Tuesday, May 20, 2014

Russia, China, and the future of the liberal international order

In recent weeks, China’s assertive moves in the South China Sea have dovetailed with Russia’s annexation of Crimea and its covert aggression in the eastern parts of Ukraine. Last year Moscow and Beijing successfully prevented the intervention against the Syrian regime. The return of power politics, with Russia and China singled out as the major culprits, has become the order of the day among the scholarly community. It has been said about both states that they are striving for hegemony in their respective spheres of interest or neighbourhoods and that they oppose liberal internationalism globally.

What are the outcomes of these policies for the international order? John G. Ikenberry optimistically argues that the liberal order will persist as the emerging powers do not wish to overturn it: ‘it is a misreading of China and Russia, which are not full-scale revisionist powers but part-time spoilers at best, as suspicious of each other as they are of the outside world’. For Walter Russell Mead, Russia and China (supported by Iran) are revisionist great powers who challenge the international order created by the US. Charles Kupchan, in turn, takes a more centrist position, arguing that the liberal order dominated by the West will be replaced by a ‘diversified world’, which will be anything but one dominated by a single actor.

President Putin’s visit to Beijing was preceded by ambitious declarations of elevating the two states’ relationship to a ‘new stage’ and it is worth pondering the question of what the Russo-Chinese relationship actually means for the future of the liberal international order.
Russia and China have aspirations to dominate and reorder their adjacent regions. Their respective actions towards Ukraine and the South China Sea coincided but they can hardly be said to represent a coordinated action against liberal order. Although Moscow and Beijing continue to oppose liberal internationalism, with its practices of intervention and normative content focused on human rights and democracy, they are both on the defensive. Russia’s engagement with R2P is very uneven, while China finds it increasingly difficult to reconcile global interests with keeping a low profile outside its immediate neighbourhood. Russia and China may have converged in terms of political systems, but they still represent two distinct types of non-democratic regimes.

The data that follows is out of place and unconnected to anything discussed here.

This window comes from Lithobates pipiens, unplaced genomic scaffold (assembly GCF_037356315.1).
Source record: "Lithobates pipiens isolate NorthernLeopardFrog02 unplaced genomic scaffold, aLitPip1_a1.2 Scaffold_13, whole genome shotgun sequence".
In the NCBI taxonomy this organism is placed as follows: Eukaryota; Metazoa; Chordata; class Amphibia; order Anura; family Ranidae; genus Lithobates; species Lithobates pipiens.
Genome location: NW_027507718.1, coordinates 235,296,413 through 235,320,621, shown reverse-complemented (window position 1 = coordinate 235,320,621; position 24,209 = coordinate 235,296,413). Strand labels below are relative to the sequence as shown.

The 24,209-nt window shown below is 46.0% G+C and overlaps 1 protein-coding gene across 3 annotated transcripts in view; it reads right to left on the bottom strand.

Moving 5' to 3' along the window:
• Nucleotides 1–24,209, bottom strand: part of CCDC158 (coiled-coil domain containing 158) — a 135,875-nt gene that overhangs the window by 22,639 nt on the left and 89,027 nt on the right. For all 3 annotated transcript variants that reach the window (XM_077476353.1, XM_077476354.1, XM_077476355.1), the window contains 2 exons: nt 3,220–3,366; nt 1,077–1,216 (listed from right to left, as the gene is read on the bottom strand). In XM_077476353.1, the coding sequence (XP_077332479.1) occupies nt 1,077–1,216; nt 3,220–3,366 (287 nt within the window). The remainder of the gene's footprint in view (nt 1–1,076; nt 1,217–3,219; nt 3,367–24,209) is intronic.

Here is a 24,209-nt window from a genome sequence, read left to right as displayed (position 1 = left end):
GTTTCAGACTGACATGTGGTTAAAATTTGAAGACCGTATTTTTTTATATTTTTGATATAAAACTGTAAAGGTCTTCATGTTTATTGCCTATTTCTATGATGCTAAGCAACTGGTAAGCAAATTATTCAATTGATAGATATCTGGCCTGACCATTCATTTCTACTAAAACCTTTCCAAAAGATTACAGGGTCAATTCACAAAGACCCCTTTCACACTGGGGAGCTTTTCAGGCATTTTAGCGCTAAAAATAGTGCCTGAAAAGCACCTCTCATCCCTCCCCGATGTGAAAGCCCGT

The parallel nature of both states’ actions can be very misleading and makes analysts place them in the same category, under the banner of the common challenge they supposedly pose to the West. But beneath the surface, Russia and China are in the midst of their own, bilateral ‘power transition’.

Beijing is gaining the upper hand in the Russo-Chinese relationship and is beginning to dictate its terms. Russia’s sophisticated plans for the diversification of energy export to Asia have been replaced with an increasing dependence on China, so far limited to oil but soon to be extend to the gas sector. The naval drills, organised regularly since 2012, have reflected first and foremost Beijing’s strategic needs and the concerns it holds dear with regard to its neighbourhood. Russia has acquiesced to China’s presence in Central Asia, while not being able to position itself as an independent player in East Asia. Even the success of Russian diplomacy in preventing US action against the Syrian regime cannot overshadow China’s imprint on global multilateralism, from the G-20 to BRICS.

Hence, the relationship between the non-liberal great powers – Russia and China – and the West cannot be reduced to a simple ‘them versus us’ dichotomy or to a return of power politics. Moscow and Beijing are undergoing a complex process of re-arranging their respective places in the international hierarchy. The effect of this is still far from being determined, but it will certainly have an impact on the future international order.

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